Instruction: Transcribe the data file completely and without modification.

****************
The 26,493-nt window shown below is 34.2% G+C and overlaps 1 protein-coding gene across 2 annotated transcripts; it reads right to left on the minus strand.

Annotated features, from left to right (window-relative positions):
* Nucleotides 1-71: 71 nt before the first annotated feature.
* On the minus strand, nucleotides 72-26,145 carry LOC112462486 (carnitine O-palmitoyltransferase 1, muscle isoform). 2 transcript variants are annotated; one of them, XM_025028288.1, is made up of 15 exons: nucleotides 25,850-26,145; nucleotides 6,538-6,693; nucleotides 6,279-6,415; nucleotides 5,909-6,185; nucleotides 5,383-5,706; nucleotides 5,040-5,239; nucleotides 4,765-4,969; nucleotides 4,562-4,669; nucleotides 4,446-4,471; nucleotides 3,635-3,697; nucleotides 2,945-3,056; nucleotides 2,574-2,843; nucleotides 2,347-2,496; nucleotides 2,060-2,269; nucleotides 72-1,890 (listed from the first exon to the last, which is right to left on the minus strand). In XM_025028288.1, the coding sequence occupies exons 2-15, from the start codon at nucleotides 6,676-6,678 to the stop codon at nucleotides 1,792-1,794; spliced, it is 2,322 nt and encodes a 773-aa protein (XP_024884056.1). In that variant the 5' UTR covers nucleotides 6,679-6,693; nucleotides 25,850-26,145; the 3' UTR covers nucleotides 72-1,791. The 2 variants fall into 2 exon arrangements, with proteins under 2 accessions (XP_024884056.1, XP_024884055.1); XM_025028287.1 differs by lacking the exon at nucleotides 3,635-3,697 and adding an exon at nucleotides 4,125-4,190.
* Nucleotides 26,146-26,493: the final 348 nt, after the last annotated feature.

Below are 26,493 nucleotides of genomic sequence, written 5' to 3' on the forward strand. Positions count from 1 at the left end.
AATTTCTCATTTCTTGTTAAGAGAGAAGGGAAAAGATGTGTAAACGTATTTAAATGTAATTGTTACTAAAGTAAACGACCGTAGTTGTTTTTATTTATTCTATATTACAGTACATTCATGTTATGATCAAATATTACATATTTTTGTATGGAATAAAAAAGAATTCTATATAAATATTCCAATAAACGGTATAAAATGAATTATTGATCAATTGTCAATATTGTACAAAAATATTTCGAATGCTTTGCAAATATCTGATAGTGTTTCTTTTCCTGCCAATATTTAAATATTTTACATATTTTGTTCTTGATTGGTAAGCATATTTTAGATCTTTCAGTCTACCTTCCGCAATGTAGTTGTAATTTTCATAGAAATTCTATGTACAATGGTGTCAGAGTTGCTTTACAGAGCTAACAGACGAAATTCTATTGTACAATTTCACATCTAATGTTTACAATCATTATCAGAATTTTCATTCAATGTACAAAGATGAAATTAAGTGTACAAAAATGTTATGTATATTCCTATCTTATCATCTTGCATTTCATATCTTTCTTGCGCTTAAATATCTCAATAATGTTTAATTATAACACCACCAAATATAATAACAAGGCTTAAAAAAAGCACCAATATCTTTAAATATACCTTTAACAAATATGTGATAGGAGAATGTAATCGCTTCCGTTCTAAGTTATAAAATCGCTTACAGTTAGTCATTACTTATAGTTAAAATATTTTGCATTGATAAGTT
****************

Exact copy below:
The 26,493-nt window shown below is 34.2% G+C and overlaps 1 protein-coding gene across 2 annotated transcripts; it reads right to left on the minus strand.

Annotated features, from left to right (window-relative positions):
* Nucleotides 1-71: 71 nt before the first annotated feature.
* On the minus strand, nucleotides 72-26,145 carry LOC112462486 (carnitine O-palmitoyltransferase 1, muscle isoform). 2 transcript variants are annotated; one of them, XM_025028288.1, is made up of 15 exons: nucleotides 25,850-26,145; nucleotides 6,538-6,693; nucleotides 6,279-6,415; nucleotides 5,909-6,185; nucleotides 5,383-5,706; nucleotides 5,040-5,239; nucleotides 4,765-4,969; nucleotides 4,562-4,669; nucleotides 4,446-4,471; nucleotides 3,635-3,697; nucleotides 2,945-3,056; nucleotides 2,574-2,843; nucleotides 2,347-2,496; nucleotides 2,060-2,269; nucleotides 72-1,890 (listed from the first exon to the last, which is right to left on the minus strand). In XM_025028288.1, the coding sequence occupies exons 2-15, from the start codon at nucleotides 6,676-6,678 to the stop codon at nucleotides 1,792-1,794; spliced, it is 2,322 nt and encodes a 773-aa protein (XP_024884056.1). In that variant the 5' UTR covers nucleotides 6,679-6,693; nucleotides 25,850-26,145; the 3' UTR covers nucleotides 72-1,791. The 2 variants fall into 2 exon arrangements, with proteins under 2 accessions (XP_024884056.1, XP_024884055.1); XM_025028287.1 differs by lacking the exon at nucleotides 3,635-3,697 and adding an exon at nucleotides 4,125-4,190.
* Nucleotides 26,146-26,493: the final 348 nt, after the last annotated feature.

Below are 26,493 nucleotides of genomic sequence, written 5' to 3' on the forward strand. Positions count from 1 at the left end.
AATTTCTCATTTCTTGTTAAGAGAGAAGGGAAAAGATGTGTAAACGTATTTAAATGTAATTGTTACTAAAGTAAACGACCGTAGTTGTTTTTATTTATTCTATATTACAGTACATTCATGTTATGATCAAATATTACATATTTTTGTATGGAATAAAAAAGAATTCTATATAAATATTCCAATAAACGGTATAAAATGAATTATTGATCAATTGTCAATATTGTACAAAAATATTTCGAATGCTTTGCAAATATCTGATAGTGTTTCTTTTCCTGCCAATATTTAAATATTTTACATATTTTGTTCTTGATTGGTAAGCATATTTTAGATCTTTCAGTCTACCTTCCGCAATGTAGTTGTAATTTTCATAGAAATTCTATGTACAATGGTGTCAGAGTTGCTTTACAGAGCTAACAGACGAAATTCTATTGTACAATTTCACATCTAATGTTTACAATCATTATCAGAATTTTCATTCAATGTACAAAGATGAAATTAAGTGTACAAAAATGTTATGTATATTCCTATCTTATCATCTTGCATTTCATATCTTTCTTGCGCTTAAATATCTCAATAATGTTTAATTATAACACCACCAAATATAATAACAAGGCTTAAAAAAAGCACCAATATCTTTAAATATACCTTTAACAAATATGTGATAGGAGAATGTAATCGCTTCCGTTCTAAGTTATAAAATCGCTTACAGTTAGTCATTACTTATAGTTAAAATATTTTGCATTGATAAGTT